You don’t need an active Internet connection to use the app, but you do need to have your device’s GPS switched on. Date, time and location are automatically recorded. Use the Sync button to submit your records when you are back online. If you can’t identify with certainty what you are seeing, you can still record it and mark the identification as uncertain to alert a specialist to check it for you. There are also photo guides for some species groups on the app and website to help you identify your records. All app records are imported into the EIS website, thus becoming part of our national database.

You can also submit records directly onto the website. It allows you to view, enter and to edit your records and is the method to use if you are entering records from the past or a different location. The website keeps a tally of how many records you have submitted and how many species you have recorded and part of the fun – for many people – is to see how they compare with their friends and colleagues.

The atlas continues to expand, and two new sections have just been launched. One of these allows you to record indigenous plants, of which there are close to 4,000 species in Namibia. The other is the Power line section (available on the app only) to record bird casualties associated with power line infrastructure. For the power line component you can survey the area under a power line on foot, in a vehicle or by bike and record all evidence of bird incidents such as collisions or electrocutions (carcasses, feathers etc.) that you find on the way. Finish the survey by entering the type of power line structure and the distance you covered. Alternatively, if you happen to pass under a power line and find a carcass you can also record this as an incident, without doing a full survey. This information is invaluable for guiding the construction of new power line infrastructure and to identify existing structures that cause high mortalities and could be altered to reduce their impact on birds.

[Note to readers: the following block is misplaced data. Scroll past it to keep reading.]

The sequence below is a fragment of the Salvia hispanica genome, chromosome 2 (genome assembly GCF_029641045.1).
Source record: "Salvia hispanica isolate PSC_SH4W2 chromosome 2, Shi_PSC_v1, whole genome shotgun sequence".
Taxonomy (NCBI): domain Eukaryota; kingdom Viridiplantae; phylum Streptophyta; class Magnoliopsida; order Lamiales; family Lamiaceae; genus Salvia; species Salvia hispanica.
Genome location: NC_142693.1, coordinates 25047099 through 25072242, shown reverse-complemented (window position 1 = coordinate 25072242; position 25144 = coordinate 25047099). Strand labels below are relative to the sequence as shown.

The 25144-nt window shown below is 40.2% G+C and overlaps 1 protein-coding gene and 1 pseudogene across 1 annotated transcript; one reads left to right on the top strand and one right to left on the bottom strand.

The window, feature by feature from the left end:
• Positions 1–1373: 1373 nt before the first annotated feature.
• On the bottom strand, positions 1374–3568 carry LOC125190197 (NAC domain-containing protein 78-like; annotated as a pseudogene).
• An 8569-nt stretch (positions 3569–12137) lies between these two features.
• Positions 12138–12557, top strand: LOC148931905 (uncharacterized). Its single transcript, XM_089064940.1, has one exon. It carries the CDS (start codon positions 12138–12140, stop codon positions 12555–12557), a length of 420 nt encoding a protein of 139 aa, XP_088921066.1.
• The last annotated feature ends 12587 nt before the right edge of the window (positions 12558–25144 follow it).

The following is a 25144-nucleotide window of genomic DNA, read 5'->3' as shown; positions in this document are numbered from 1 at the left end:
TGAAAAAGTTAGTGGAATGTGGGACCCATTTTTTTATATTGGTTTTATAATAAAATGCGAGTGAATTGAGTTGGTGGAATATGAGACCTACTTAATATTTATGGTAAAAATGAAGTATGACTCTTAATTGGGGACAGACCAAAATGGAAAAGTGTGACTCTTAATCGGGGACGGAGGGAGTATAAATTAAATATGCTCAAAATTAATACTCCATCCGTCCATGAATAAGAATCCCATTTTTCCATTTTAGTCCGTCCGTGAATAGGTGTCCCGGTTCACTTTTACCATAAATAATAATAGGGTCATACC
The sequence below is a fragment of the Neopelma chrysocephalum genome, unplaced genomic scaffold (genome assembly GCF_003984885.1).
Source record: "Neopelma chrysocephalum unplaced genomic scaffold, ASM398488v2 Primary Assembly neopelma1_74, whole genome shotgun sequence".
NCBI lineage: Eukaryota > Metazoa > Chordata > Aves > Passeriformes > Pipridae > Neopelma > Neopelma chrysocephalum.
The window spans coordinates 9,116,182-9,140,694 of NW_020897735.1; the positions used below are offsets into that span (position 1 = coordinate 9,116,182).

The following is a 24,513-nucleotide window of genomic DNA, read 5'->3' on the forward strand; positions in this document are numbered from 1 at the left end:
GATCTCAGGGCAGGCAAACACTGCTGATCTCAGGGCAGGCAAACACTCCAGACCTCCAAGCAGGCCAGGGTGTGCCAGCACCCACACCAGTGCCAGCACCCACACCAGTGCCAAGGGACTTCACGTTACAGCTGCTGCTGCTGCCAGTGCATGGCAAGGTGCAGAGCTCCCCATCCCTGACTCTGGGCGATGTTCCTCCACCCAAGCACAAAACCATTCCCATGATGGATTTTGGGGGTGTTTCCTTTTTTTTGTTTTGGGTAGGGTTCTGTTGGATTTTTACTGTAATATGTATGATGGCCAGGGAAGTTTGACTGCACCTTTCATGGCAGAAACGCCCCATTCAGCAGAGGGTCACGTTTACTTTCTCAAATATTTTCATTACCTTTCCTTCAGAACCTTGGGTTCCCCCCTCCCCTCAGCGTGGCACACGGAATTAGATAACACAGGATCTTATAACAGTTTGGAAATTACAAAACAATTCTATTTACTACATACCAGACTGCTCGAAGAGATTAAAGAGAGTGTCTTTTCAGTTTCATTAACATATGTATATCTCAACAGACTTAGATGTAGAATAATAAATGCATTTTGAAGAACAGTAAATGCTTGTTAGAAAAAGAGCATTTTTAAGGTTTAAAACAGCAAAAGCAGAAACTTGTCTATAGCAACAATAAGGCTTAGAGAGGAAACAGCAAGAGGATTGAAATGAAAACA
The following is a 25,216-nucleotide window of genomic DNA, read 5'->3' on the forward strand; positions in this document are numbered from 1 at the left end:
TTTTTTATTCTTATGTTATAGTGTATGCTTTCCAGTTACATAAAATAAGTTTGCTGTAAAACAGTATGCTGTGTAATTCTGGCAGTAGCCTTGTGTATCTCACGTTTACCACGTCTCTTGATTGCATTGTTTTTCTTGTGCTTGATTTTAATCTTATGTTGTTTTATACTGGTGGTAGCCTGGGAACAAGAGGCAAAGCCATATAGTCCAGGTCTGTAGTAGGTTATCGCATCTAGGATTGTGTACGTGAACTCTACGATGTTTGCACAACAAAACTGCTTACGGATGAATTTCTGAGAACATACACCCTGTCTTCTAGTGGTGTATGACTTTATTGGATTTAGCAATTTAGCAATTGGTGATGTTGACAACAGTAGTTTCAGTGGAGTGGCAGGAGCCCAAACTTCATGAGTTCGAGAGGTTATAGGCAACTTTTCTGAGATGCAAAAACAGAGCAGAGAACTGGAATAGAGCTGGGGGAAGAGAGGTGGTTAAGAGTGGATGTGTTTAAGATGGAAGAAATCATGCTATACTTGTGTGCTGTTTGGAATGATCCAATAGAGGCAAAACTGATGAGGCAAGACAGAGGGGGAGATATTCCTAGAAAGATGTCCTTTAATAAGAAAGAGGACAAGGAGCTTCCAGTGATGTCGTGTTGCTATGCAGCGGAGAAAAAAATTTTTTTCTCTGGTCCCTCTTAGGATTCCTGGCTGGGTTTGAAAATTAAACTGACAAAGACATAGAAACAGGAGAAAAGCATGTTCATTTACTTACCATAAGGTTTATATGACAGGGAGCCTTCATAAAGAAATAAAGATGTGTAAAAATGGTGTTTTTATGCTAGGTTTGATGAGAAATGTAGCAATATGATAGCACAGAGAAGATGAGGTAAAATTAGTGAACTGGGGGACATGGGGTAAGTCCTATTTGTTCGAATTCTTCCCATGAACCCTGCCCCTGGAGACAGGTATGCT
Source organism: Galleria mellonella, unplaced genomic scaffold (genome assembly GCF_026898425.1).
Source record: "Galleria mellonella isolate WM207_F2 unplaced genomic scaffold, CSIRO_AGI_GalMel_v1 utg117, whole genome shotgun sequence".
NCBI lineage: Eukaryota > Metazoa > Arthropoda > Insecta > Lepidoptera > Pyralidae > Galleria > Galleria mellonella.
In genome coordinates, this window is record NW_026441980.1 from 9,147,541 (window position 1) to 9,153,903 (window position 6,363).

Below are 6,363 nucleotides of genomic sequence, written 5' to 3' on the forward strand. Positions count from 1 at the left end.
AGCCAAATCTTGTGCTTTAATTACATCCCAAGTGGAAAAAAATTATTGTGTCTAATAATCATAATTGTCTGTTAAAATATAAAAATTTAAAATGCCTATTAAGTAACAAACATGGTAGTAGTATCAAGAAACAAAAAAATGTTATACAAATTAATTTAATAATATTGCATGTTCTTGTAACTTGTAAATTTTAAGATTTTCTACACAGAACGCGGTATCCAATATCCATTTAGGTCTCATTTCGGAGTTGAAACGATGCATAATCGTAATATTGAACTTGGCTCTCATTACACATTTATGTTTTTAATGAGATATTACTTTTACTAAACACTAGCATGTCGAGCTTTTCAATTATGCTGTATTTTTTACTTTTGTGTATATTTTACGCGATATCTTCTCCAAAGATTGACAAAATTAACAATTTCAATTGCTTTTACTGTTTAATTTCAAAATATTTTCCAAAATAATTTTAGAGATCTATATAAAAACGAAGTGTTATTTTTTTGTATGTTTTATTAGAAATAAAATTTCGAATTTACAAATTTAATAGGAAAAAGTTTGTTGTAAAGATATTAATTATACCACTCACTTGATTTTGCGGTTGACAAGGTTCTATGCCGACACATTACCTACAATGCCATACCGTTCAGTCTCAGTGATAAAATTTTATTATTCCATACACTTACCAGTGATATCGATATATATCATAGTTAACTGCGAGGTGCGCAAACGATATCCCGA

Whether you are an avid naturalist, tour guide, farmer, visitor to Namibia or simply someone who loves to be outdoors, now you can play I-spy and upload what you see, helping science and conservation in Namibia.

Device showing intro screen.


Device showing sighting type options.


Device showing carnivore choices.


Device showing animal sightings chart.


Device showing sightings map.


Device showing plant sighting species.


Device showing plant sighting details.


Device showing plant sighting habitat.



How to download the Atlasing in Namibia app.

Please visit our dowload page to see details on how to install the app on Android or Apple phones: the-eis.com/atlas/?q=atlasing-in-Namibia-app. Find other details and links on the Atlasing in Namibia website: the-eis.com/atlas.